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Changing from her travel clothes to narrow black velvet trousers, worn with a brown cashmere V-neck sweater and black kid ballet slippers, she quickly brushed her soft, blonde hair into its natural curls, and put some pink lip-gloss on. Now, she felt ready for l’heure bleue. She admitted ruefully that its name—the blue hour—suited her mood better than any ‘happy hour’. Willing her sad thoughts away, she put a determined smile on her face and quickly walked down a wide, curving stairway to the first floor. As she descended, she saw a number of people milling about the great hall, stopping here to chat, moving over to another group. She frowned. If l’heure bleue was this busy, there would be little chance of a seat in the bar. Still, she was going to try. She wanted to hear the guitarist.
The moment she entered the Bar Intime, various unattached men tried to attract her attention.
“Chérie, par ici” – over here, honey.
“Vous alors, si jolie et blonde, venez ici” – You there, so pretty and blonde, come here.
“Viens ici, ma p’tite, faisons l’amour…” Come here, let’s make love.
At that moment, a tall, dark man, seated opposite the last speaker, got to his feet. Staring the man down with utter disdain, he said, “You will speak to this lady with the utmost respect, is that clear?”
Eloïse felt her heart stand still. Nick.
The man who had so audaciously suggested he make love to Eloïse, seemed to shrink within himself, mumbling, “I din’t mean nuthin’ by it, juss a joke.”
“A joke in very poor taste,” Nick replied, breaking through the cluster of men who were staring at Eloïse. He slowly walked over to her, stopping in front of her, his eyes sweeping over her, missing nothing.
“Thank you,” she said hesitantly, “but what are you doing here? A quiet village in the Laurentians isn’t your scene. Did your wife talk you into this?” At the thought of Monique, Nick’s secretary-researche r, who had broken up the happy marriage she’d believed she had with her husband, her voice cracked, and her eyes flashed.
Calmly, Nick replied, “I’m no longer married. My wife divorced me, as you well know. I am here for a rest—I’ve been working too hard. What are you doing here, Ellie? This place is a bit expensive for a woman who refused her husband’s offer of alimony, coldly rejecting his efforts to make her financially comfortable. Are you waiting for your current boyfriend to join you?”
Deeply offended by the contempt in Nick’s tone, Ellie shook her blonde curls back from her face. “Not that it’s any of your business, but after the way you made me suffer in our marriage, I’m not likely to give another man a shot at making me equally unhappy.” Realizing her lips were trembling, she pressed them together, hoping Nick wouldn’t realize how vulnerable she still was to him. Turning away, she said, “I won’t remain here, that man was way out of line. I’m going back to my room.”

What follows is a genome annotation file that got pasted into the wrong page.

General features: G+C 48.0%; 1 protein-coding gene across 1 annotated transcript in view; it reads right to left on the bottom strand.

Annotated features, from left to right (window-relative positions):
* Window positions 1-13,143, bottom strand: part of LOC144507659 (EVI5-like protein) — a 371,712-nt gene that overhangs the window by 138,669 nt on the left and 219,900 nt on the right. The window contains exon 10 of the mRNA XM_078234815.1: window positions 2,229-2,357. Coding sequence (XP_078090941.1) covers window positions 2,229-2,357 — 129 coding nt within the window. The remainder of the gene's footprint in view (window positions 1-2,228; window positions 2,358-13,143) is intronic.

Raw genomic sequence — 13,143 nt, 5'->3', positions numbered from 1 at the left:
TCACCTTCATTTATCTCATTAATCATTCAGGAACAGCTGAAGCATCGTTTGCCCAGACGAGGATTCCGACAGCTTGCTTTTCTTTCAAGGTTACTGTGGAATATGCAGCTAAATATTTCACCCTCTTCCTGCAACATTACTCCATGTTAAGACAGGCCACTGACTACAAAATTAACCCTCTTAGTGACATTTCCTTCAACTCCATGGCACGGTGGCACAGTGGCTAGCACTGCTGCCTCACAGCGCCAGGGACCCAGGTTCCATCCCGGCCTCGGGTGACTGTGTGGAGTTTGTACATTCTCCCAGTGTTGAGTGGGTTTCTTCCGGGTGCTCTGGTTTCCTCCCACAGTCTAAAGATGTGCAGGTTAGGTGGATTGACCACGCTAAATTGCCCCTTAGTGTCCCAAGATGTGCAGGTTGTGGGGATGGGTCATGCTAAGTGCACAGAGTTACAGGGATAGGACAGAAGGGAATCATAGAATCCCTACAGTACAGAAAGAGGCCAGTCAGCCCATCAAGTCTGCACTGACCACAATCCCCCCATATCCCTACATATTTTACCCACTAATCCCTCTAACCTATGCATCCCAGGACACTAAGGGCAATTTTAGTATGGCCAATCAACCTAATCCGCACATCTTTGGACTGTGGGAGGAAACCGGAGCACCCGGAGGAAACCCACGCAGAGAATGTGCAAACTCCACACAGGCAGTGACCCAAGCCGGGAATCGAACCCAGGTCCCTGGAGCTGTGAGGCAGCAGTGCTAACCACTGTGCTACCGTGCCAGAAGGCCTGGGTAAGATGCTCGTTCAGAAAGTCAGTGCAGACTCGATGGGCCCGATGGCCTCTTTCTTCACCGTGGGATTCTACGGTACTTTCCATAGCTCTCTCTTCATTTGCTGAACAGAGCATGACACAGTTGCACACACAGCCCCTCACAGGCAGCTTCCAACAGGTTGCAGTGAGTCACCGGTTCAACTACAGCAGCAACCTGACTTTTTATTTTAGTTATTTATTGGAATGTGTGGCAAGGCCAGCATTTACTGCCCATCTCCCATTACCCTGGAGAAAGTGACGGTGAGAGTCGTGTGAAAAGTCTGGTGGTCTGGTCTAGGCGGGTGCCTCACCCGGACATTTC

“Because of that common slob? I think he should leave, Ellie, not you.” Behind him, he heard the other men berating their buddy who had spoken so crudely to Ellie. At last, one of the men addressed himself to Nick.
“No need for the lady to leave. Marcel is going, right now.” They hospitably opened their circle, offering Ellie a seat at the bar. Nick did not resume his seat on the opposite side, he remained standing close by Ellie. “Let us buy you and the lady a drink to show you we are not like Marcel,” one of the men offered.
Nick shook his head. “That was immediately obvious to me. No, let me buy you guys a drink, you’ve been so kind, making your rude friend leave, so that Madame can feel comfortable here. Thank you.” He turned to the bartender. “Bartender? Drinks for these gentlemen, and a slushy margarita for the lady, please.”
The bartender nodded, and one of the men said, “Ah, you know the lady well enough to order her drink. Small wonder you defended her.”
“We used to be married,” said Nick briefly. He was amused at the gasp of surprise his words evoked.
The guitarist entered to a scattering of applause, and began to play a soft melody with a Bossa Nova rhythm. Ellie was grateful to have a few moments to herself. Nick… here. Defending me, and now he’s standing behind me. He seems to be alone… Does that mean he never married Monique, after all? Or are they divorced already? Dare I ask him…?
The barman placed the slushy margarita in front of Ellie, and began to serve the other drinks Nick had ordered. Nick slowly moved closer to the bar, until he was right beside Ellie. Lifting the vodka-tonic he had been carrying, he toasted Ellie, saying, “To a most unexpected and welcome meeting.” Ellie took a deep breath, grateful when their privacy was interrupted by the men Nick had bought drinks for. They were toasting him and Ellie smilingly. When Nick responded, she smiled at the men.
Then they were alone again. Alone with their broken marriage, in the midst of a sea of happy, cheerful people.
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